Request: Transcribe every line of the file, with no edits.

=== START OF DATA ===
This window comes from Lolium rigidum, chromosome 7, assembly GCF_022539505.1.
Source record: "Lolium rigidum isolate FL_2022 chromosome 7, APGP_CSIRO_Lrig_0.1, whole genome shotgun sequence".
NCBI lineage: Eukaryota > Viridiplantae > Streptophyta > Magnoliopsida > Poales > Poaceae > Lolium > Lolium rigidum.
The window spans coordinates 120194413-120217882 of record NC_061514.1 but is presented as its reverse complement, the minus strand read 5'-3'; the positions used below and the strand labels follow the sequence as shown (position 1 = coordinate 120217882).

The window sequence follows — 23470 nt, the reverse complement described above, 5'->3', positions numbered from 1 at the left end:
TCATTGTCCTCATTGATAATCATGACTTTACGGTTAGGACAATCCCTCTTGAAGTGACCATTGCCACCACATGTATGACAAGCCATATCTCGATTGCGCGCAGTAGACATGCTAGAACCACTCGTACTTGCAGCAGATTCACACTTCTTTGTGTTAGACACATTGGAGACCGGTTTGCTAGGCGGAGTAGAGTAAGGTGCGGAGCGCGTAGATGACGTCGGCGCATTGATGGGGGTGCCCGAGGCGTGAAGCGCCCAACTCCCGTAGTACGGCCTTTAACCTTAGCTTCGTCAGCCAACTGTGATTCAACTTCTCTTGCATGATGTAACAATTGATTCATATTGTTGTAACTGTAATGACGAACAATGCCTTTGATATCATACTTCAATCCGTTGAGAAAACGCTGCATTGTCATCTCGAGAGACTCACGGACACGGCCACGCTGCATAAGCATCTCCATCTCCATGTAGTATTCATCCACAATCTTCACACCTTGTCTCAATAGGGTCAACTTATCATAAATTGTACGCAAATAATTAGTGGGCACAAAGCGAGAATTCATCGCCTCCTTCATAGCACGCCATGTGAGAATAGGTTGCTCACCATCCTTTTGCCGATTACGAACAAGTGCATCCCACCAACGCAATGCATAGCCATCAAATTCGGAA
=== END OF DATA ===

This window comes from Lolium rigidum, chromosome 7, assembly GCF_022539505.1.
Source record: "Lolium rigidum isolate FL_2022 chromosome 7, APGP_CSIRO_Lrig_0.1, whole genome shotgun sequence".
NCBI lineage: Eukaryota > Viridiplantae > Streptophyta > Magnoliopsida > Poales > Poaceae > Lolium > Lolium rigidum.
The window spans coordinates 120194413-120217882 of record NC_061514.1 but is presented as its reverse complement, the minus strand read 5'-3'; the positions used below and the strand labels follow the sequence as shown (position 1 = coordinate 120217882).

The window sequence follows — 23470 nt, the reverse complement described above, 5'->3', positions numbered from 1 at the left end:
TCATTGTCCTCATTGATAATCATGACTTTACGGTTAGGACAATCCCTCTTGAAGTGACCATTGCCACCACATGTATGACAAGCCATATCTCGATTGCGCGCAGTAGACATGCTAGAACCACTCGTACTTGCAGCAGATTCACACTTCTTTGTGTTAGACACATTGGAGACCGGTTTGCTAGGCGGAGTAGAGTAAGGTGCGGAGCGCGTAGATGACGTCGGCGCATTGATGGGGGTGCCCGAGGCGTGAAGCGCCCAACTCCCGTAGTACGGCCTTTAACCTTAGCTTCGTCAGCCAACTGTGATTCAACTTCTCTTGCATGATGTAACAATTGATTCATATTGTTGTAACTGTAATGACGAACAATGCCTTTGATATCATACTTCAATCCGTTGAGAAAACGCTGCATTGTCATCTCGAGAGACTCACGGACACGGCCACGCTGCATAAGCATCTCCATCTCCATGTAGTATTCATCCACAATCTTCACACCTTGTCTCAATAGGGTCAACTTATCATAAATTGTACGCAAATAATTAGTGGGCACAAAGCGAGAATTCATCGCCTCCTTCATAGCACGCCATGTGAGAATAGGTTGCTCACCATCCTTTTGCCGATTACGAACAAGTGCATCCCACCAACGCAATGCATAGCCATCAAATTCGGAA